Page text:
Wissot: Pin a medal on mom
At a time when burglars have to be confused by all the masked lookalikes they see on the streets, emergency room doctors and nurses are valiantly treating the sick and dying in medical settings that resemble MASH units.
The combatants in this war are holding thermometers, not guns. Women make up 76% of health care workers and 85% of nurses in this country.
As of a month ago, 9,000 health care workers tested positive for the coronavirus. “They were mostly white, female and in their 40s,” according to the Washington Post. Twenty-seven of them had died.
Women have traditionally been assigned the domestic roles of caretaker and homemaker.
To that list, a new role needs to be added: pandemic fighter.
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Medical readiness has eclipsed military readiness in this battle against an enemy that can’t be subdued with bullets and bombs.
Average citizens like you and I have an active part to play. Social distancing, sheltering in place, wearing masks, is substantially more significant than tying a ribbon around a big oak tree as we did during the Vietnam War, or buying war bonds as we did in World War II.
We are navigating uncharted waters as a nation bonded by a common cause without any sense of how damaged the ship of state will be when it returns to port. We have to rely upon our ingenuity, courage, will, fortitude and stamina to weather this storm.
When will we return to a semblance of normalcy? How many of us are infected? Who has developed immunity? When will a vaccine be available to the general public? When will treatments become available so we can reduce hospitalization and mortality rates?
All good questions, which deserve good answers that we currently don’t have. Here’s what we do know: More American civilians have been killed by this virus than the 58,220 men and women in uniform killed in Vietnam. That war lasted eleven years. As of right now, this war has filled morgues and funeral homes with almost 80,00 bodies in two months’ time.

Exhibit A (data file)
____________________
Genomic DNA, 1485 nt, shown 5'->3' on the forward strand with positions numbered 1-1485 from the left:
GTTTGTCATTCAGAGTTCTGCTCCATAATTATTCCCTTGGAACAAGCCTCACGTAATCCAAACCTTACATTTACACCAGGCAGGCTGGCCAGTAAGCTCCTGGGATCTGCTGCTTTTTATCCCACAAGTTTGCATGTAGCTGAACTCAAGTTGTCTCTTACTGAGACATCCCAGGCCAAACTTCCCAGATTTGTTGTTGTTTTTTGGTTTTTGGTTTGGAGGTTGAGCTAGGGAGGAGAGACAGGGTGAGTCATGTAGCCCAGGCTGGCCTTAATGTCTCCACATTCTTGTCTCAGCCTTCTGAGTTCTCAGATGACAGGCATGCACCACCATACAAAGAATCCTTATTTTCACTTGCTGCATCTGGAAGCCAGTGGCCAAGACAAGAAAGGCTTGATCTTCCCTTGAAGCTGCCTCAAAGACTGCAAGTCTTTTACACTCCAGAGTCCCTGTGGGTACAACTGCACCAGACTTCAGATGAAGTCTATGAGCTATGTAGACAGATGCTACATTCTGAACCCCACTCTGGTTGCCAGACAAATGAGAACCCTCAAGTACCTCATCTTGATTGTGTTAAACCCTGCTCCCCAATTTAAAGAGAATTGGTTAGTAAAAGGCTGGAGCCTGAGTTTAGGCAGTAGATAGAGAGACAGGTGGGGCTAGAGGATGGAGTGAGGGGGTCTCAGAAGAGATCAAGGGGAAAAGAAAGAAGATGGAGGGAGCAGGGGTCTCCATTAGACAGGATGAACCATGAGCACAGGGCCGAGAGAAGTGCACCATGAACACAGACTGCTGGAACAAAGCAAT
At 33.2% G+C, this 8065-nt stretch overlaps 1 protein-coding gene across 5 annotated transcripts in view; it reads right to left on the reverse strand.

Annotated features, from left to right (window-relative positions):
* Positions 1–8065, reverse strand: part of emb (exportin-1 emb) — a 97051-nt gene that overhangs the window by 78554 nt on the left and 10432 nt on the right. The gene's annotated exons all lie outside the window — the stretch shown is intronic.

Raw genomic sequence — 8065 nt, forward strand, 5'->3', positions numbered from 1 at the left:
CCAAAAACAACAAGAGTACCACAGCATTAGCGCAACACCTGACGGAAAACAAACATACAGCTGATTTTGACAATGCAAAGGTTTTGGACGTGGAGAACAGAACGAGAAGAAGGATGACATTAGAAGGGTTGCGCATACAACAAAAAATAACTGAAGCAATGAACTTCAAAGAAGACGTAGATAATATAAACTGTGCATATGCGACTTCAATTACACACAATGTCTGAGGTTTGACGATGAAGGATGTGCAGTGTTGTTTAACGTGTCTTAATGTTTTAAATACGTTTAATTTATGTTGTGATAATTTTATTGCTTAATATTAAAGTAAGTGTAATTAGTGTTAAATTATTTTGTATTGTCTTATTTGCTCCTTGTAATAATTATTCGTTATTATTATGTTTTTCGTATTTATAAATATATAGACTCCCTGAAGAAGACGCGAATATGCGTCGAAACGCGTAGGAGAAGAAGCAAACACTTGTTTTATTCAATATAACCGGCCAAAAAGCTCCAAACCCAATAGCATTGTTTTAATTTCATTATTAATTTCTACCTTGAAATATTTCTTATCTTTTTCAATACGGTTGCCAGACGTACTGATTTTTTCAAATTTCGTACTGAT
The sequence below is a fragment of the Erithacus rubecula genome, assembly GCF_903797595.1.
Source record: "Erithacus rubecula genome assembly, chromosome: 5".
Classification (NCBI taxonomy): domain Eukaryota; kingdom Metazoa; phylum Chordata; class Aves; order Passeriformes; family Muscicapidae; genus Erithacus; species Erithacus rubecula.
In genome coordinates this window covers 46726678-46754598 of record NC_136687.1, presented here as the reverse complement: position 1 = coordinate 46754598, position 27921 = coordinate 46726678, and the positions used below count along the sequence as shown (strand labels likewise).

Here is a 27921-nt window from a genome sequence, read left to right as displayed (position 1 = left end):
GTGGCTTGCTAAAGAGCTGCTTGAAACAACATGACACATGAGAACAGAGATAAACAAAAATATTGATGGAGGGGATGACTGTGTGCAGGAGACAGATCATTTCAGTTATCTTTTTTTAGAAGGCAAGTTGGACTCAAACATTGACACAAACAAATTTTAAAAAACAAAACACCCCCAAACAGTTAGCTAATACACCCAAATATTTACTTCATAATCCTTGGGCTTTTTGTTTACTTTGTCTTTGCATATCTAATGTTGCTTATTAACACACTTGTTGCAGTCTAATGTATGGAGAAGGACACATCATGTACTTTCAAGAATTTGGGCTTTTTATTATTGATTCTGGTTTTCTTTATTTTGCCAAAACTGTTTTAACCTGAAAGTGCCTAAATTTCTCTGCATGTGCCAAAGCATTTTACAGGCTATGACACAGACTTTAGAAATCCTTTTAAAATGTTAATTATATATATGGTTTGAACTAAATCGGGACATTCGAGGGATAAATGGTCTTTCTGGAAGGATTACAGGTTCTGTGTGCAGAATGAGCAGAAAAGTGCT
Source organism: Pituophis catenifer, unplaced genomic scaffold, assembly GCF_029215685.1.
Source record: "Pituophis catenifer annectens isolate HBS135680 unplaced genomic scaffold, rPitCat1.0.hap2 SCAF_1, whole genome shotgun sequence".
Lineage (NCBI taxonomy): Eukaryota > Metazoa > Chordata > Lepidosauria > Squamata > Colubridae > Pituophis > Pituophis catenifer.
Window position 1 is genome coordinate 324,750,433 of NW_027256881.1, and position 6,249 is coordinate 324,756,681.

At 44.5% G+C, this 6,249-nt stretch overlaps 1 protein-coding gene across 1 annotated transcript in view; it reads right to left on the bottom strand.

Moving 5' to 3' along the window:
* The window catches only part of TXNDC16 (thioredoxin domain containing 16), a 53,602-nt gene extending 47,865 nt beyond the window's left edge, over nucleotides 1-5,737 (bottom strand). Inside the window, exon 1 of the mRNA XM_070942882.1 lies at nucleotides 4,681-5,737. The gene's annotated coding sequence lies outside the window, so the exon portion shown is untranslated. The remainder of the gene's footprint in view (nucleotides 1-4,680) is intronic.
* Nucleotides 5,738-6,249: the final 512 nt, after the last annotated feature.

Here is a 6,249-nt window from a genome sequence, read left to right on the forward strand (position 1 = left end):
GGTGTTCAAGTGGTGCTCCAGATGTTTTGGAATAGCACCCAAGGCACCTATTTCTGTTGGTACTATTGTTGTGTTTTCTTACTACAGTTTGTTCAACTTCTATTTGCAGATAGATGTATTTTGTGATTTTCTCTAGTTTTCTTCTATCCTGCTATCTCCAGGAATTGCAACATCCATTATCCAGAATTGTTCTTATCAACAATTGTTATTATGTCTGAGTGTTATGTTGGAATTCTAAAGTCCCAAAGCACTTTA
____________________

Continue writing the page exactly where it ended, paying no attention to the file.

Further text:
Here’s what else we know: The only hope we have against a disease of this much destructive magnitude will come from science. The coronavirus is classified as a pandemic because its reach is global. We can’t defeat it by building walls or closing borders. The disease arrived months ago from abroad and we are now spreading the infection via community transmission. There are no alternative facts we can use in place of scientific facts. The same scientific facts used to curb the virus in South Korea are the ones we will be employing here.
When we are safely able to open most of our society again, I will look back on this time with humility and sadness; humbled by the devastation nature unleashed and saddened by the suffering of so many.
I will most vividly remember the many who died alone in hospitals and nursing homes deprived of the comfort of loved ones. I will also not forget the thousands of health care workers and first responders who, when their shifts ended, spent the nights sleeping in hotels, fire stations, and in some cases, their cars, because they couldn’t chance going back to their homes and infecting family members.
I hope when the time comes to honor these heroes of the hour the Congressional Medals of Honor will be pinned on the garments of people who received their training in emergency medicine. They were the infantry, the foot soldiers, the battle-tested troops, who protected us from a much worse fate.
We also need, when all is said and done, to strengthen our national defense by seriously budgeting for what we lacked in fighting this pandemic. We learned the hard way how woefully unprepared we were when it came to having adequate testing and contact tracing programs in place.
Having a robust federal stockpile of medical quality masks, gowns and gloves is as much a part of national security as are our supply of drones, rockets and missiles.
Mother’s Day is Sunday. We will be honoring our mothers this year from virtual and socially safe distances. Please don’t forget in the mood of the moment to think about all the moms who will be spending the day caring for other people’s moms in hospitals and nursing homes across the country.